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Porsche 911 GTS vs Audi R8 Spyder

  1. This is a cabrio supercar eclipse, the moment where two cars of different orbits overlap for a spectacular instant. The R8 Spyder has always traced a loftier financial loop than the 911 Carrera cabrio - the V10-powered R8 drop-top starts at £116,660, while you can get a box-fresh 911 convertible for £74,958 - but with the launch of this, ahem, budget-version R8 V8 and the top-of-the-line 911 GTS, two German giants have aligned neatly. True, there’s long been the 911 Turbo to tempt soft-top buyers who simply wouldn’t consider opening their chequebook for less than a six-figure sum, but for a proper, rear-wheel-drive 911 cabriolet, the £85,249 GTS is unchartered territory.

    Words: Sam Philip

    This article was originally published in the May 2011 issue of Top Gear magazine

  2. The GTS is, remember, a last hurrah for the 997 Carrera range before an all-new 911 arrives this autumn. Its naturally aspirated, 3.8-litre flat six now puts out 402bhp through the rear wheels, meaning the GTS gives away just 22bhp to the V8-engined R8. Out on the road, the two cabrios are devilishly closely matched for pace. Both will crack 62mph in 4.8 seconds, both will get within a sneeze of 190mph. In a straight-line test, you’ll run out of road and licence-points before you can squeeze a Rizla between them. But on a bendy B-road, most of us will go quicker in the R8. It’s an astonishingly easy car to drive fast right from the off: simply point the nose at the apex, trust the supernatural balance and grip, and fling out the other end on a wave of surprise at your newfound talent. Sheesh, this car is good.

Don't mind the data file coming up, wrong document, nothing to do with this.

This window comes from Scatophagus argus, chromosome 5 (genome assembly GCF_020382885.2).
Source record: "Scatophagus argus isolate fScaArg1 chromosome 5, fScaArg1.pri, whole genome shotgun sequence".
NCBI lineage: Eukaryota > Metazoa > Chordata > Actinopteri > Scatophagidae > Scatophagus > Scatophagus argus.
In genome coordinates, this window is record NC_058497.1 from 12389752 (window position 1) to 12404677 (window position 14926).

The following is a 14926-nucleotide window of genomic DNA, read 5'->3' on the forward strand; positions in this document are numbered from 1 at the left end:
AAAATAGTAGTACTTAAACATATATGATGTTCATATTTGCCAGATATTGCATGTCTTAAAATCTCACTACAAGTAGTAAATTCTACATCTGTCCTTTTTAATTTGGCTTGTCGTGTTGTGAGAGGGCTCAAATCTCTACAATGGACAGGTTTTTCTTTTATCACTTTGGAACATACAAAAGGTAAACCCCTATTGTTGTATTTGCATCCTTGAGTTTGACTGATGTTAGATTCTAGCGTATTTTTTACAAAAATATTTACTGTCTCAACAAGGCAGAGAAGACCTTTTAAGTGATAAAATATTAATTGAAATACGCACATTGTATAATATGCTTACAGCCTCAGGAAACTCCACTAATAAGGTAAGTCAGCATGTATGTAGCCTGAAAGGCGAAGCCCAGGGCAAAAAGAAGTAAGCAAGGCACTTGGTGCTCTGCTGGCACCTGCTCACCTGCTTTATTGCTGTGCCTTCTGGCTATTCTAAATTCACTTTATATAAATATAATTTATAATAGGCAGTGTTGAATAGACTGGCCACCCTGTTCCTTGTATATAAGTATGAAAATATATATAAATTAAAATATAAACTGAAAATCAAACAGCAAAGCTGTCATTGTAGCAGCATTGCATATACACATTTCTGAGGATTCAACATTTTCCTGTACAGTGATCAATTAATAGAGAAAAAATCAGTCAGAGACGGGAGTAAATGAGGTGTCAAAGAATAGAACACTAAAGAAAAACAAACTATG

3. Threading the 911 through a corner is a more complex proposition. Traction from the huge rear tyres is near infinite - the GTS shares its wider rear track with the 4WD Carreras - but there’s a little initial vagueness from the front end as you tip into a bend, requiring a couple of stabs at the wheel before locking onto the right line. That’s partly because of the GTS’s twitchier steering, far wrigglier than the Audi’s more passive, motorway-friendly set-up. At the very limit, the 911 gives you more feedback, but at the expense of a little fluency. It’s clearly a hugely talented car, but one that takes a while to feel comfortable on the limit. In the R8, you’re an instant hero.

  4. The Audi’s a worse option if you’re a contract killer or serial introvert. The familiar silhouette of the 911, proportions unchanged since the 1760s, allows it to melt anonymously into the British roadscape. No chance in the R8, especially not in Hollywood-dental-treatment white. The R8 has been on sale for four years, but it still draws a crowd like few other cars. Your audience won’t be disappointed by the noise, either: on full throttle, the R8 emits a NASCAR bark that the 911’s chattery, rorty six simply can’t match.

  5. The old-timer Porsche can still trump the upstart R8 in a couple of departments. Seats, for one. And economy - the six-speed manual 911 returns 26.2mpg and 254g/km of CO2 to the R8’s 19.6mpg and 337g/km. But buying a supercar for its practical seats and economy is like ordering a lapdance because your legs are a bit chilly.

  6. The GTS is one of the very best of the cabrios in Porsche’s baffling 911 line-up - quick and engaging with a beautifully judged ride. But shell out your hard-earned on it, and I guarantee there’ll be a moment every so often - maybe once a week, maybe once a month - where you’d think, “Damn, wish I’d bought the coupe.” The 911 is slightly compromised in soft-top form: a bit blurred round the edges, a little unsure of its purpose. The R8 feels even better than its hard-top sibling. It’s a bona fide supercar, as good in V8 form as V10. Eclipse that.

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